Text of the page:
$$ \begin{align*} p_{k^{\prime}} &\equiv \pi_{k^{\prime}} \prod_{l = 1}^{k^{\prime}  1} (1  \pi_{l}), \\ \mathrm{Pr}\left( \boldsymbol{y}_{i} \mid \boldsymbol{\theta}_i,\boldsymbol{\beta}_{k^{\prime}},\boldsymbol{\gamma}_{k^{\prime}} \right) & = \left( \Phi \left( \boldsymbol{\beta}_{k^{\prime},j} \boldsymbol{\theta}_{i}  \gamma_{k^{\prime},j} \right) \right)^{y_{ij}} \left( 1  \Phi \left( \boldsymbol{\beta}_{k^{\prime},j}\boldsymbol{\theta}_{i}  \gamma_{k^{\prime},j} \right) \right)^{1  y_{ij}}. \end{align*} $$In practice, we augment the latent variable $y_{i,j}^{\ast }$ , so that we have
$$\begin{align*}\mathrm{Pr}(k[i] = k^{\prime} \mid \boldsymbol{y}_{i}^{\ast}, \, \boldsymbol{\theta}_i,\boldsymbol{\beta}_{k^{\prime}}, \boldsymbol{\gamma}_{k^{\prime}} ) \propto p_{k^{\prime}} \, \mathcal{N}\left( y_{i,j}^{\ast} \mid \boldsymbol{\beta}_{k^{\prime}, j}^{\top} \boldsymbol{\theta}_i  \gamma_{k^{\prime} , j} , \, 1 \right). \end{align*}$$ 
3. Conditional on $\boldsymbol {\theta }$ , $\boldsymbol {\beta }$ , $\boldsymbol {\gamma }$ , and $\boldsymbol {k}$ , sample
$$\begin{align*}y_{i,j}^{\ast} \sim \begin{cases} \mathcal{N}(\theta_i\beta_{k^{\prime}, j}  \gamma_{k^{\prime}, j}, 1)\mathcal{I}(y_{i,j}^{\ast} < 0), &\text{if } y_{i,j}=0,\\ \mathcal{N}(\theta_i\beta_{k^{\prime}, j}  \gamma_{k^{\prime}, j}, 1)\mathcal{I}(y_{i,j}^{\ast} \geq 0), &\text{if } y_{i,j}=1, \end{cases} \end{align*}$$which can be parallelized over respondents and items, for dramatic speedups.

4. Conditional on $\boldsymbol {\theta }$ , $\boldsymbol {y}^{\ast }$ , and $\boldsymbol {k}$ , sample
$$\begin{align*}(\boldsymbol{\beta}_{k^{\prime},j}, \gamma_{k^{\prime},j}) \sim \mathcal{N}_{D+1}\left(\boldsymbol{\mu}_{k^{\prime},j},\boldsymbol{M}_{k^{\prime},j}^{1}\right), \end{align*}$$where $\boldsymbol {M}_{k^{\prime }, j}=(\boldsymbol {X}_{k^{\prime }}^{\top }\boldsymbol {X}_{k^{\prime }}+\boldsymbol {\Omega })$ ; $\boldsymbol {\mu }_{k^{\prime },j}=\boldsymbol {M}_{k^{\prime }, j}^{1}\boldsymbol {X}_{k^{\prime }}^{\top }\boldsymbol {y}^{\ast }_{k^{\prime },j}$ ; $\boldsymbol {X}_{k^{\prime }}$ is a matrix with typical row given by $\boldsymbol {x}_i=[\boldsymbol {\theta }_i,1]$ for i s.t. $k[i]=k^{\prime }$ , and $\boldsymbol {y}^{\ast }_{k^{\prime },j}$ is a vector with typical element $y^{\ast }_{i,j}$ , again restricted to i s.t. $k[i]=k^{\prime }$ .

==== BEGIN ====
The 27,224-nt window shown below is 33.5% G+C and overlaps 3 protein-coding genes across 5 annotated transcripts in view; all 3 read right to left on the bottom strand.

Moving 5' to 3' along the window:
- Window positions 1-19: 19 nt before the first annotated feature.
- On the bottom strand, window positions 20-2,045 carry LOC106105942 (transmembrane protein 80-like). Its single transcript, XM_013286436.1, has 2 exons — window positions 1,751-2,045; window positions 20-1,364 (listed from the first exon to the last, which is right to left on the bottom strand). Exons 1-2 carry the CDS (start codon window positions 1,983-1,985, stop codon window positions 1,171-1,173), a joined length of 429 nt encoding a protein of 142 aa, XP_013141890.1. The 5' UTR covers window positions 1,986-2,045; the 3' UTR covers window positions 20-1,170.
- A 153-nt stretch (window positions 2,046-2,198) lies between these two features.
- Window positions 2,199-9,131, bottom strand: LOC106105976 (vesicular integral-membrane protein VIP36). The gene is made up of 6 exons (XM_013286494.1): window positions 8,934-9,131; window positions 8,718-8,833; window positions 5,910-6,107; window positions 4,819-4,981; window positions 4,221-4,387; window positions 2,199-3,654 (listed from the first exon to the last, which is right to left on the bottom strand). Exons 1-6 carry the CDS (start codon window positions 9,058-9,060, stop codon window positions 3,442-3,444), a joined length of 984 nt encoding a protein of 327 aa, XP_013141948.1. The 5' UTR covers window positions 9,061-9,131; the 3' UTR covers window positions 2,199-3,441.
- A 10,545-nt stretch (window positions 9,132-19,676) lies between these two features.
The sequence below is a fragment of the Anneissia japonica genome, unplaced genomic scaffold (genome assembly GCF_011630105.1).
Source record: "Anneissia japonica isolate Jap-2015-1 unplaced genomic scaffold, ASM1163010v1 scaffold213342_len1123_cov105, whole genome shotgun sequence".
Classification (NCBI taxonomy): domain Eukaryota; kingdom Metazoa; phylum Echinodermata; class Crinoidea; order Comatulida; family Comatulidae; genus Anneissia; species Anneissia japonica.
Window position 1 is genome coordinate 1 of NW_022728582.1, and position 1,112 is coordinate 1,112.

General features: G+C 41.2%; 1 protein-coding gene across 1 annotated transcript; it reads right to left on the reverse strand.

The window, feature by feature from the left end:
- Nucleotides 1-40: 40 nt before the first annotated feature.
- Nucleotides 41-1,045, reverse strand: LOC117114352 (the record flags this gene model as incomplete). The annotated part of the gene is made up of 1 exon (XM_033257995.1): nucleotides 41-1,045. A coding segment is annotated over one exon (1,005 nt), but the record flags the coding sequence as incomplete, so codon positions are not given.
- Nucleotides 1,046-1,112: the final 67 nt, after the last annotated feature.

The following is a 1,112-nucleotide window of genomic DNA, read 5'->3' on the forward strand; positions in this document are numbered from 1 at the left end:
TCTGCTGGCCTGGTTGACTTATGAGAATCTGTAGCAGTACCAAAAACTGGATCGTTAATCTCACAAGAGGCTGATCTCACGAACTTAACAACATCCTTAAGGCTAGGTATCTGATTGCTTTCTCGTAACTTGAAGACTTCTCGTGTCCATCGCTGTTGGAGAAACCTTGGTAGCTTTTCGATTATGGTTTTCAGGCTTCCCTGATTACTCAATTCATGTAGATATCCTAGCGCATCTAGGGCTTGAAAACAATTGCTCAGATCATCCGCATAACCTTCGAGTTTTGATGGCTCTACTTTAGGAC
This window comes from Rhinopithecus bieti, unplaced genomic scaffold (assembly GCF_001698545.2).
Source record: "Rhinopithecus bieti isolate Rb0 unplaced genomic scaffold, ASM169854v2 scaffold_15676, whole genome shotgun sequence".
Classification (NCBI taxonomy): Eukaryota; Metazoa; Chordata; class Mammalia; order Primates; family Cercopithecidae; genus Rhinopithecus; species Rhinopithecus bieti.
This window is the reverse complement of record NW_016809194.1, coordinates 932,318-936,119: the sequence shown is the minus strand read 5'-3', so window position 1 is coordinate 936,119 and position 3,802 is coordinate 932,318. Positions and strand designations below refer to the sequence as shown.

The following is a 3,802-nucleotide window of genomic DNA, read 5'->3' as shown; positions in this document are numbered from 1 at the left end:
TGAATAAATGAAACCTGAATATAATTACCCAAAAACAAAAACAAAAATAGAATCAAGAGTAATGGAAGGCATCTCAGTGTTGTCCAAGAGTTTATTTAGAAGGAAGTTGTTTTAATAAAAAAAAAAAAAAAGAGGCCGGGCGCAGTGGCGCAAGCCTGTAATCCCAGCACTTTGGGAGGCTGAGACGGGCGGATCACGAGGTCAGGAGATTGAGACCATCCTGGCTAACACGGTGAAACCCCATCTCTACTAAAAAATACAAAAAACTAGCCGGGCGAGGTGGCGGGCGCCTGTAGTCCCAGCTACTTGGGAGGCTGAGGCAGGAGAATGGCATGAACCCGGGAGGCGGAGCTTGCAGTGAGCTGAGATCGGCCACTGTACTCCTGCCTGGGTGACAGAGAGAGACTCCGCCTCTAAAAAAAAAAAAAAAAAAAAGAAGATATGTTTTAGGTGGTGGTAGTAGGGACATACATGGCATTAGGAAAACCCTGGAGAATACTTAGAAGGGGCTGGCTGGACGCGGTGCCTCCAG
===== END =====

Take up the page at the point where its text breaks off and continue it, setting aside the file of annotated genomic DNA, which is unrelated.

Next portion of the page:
Once again, this can be parallelized over items and clusters, reducing user computation times.

5. Conditional on $\boldsymbol {\beta }$ , $\boldsymbol {\gamma }$ , and $\boldsymbol {k}$ , and for each i s.t. $k[i]=k^{\prime }$ , sample
$$\begin{align*}\boldsymbol{\theta}_i \sim \mathcal{N}_{D}(\boldsymbol{\nu}_{k^{\prime}}, \boldsymbol{N}_{k^{\prime}}^{1}), \end{align*}$$where $\boldsymbol {N}_{k^{\prime }}=\left (\boldsymbol {B}_{k^{\prime }}^{\top }\boldsymbol {B}_{k^{\prime }} + \boldsymbol {\Lambda }\right )$ ; $\boldsymbol {\nu }_{k^{\prime }}=\boldsymbol {N}_{k^{\prime }}^{1}\boldsymbol {B}_{k^{\prime }}^{\top }\mathbf {w}_i$ ; $\boldsymbol {B}_{k^{\prime }}=[\boldsymbol {\beta }_{k^{\prime },1},\ldots ,\boldsymbol {\beta }_{k^{\prime },J}]^{\top }$ is a $J\times D$ matrix, and $\boldsymbol {w}_i=\boldsymbol {y}^{\ast }_{i}+\boldsymbol {\gamma }_{k^{\prime }}$ is a $J\times 1$ vector. We parallelize these computations over respondents.

6. Finally, conditional on cluster assignments and stickbreaking weights, sample
$$\begin{align*}\alpha \sim \text{Gamma}(a_0 + N  1, b_0  \sum_{k^{\prime}=1}^{N1}\log(1\pi_{k^{\prime}})). \end{align*}$$
Acknowledgment
We would like to thank Kevin Quinn, Iain Osgood, participants in the 2019 Asian PolMeth conference and at the UCLA Political Science Methods Workshop, and two anonymous reviewers for their useful feedback.
Data Availability Statement
Replication materials are available in Shiraito, Lo, and Olivella (Reference Shiraito, Lo and Olivella2022).
Conflict of Interest
The authors have no conflicts of interest to declare. All coauthors have seen and agree with the contents of the manuscript and there is no financial interest to report.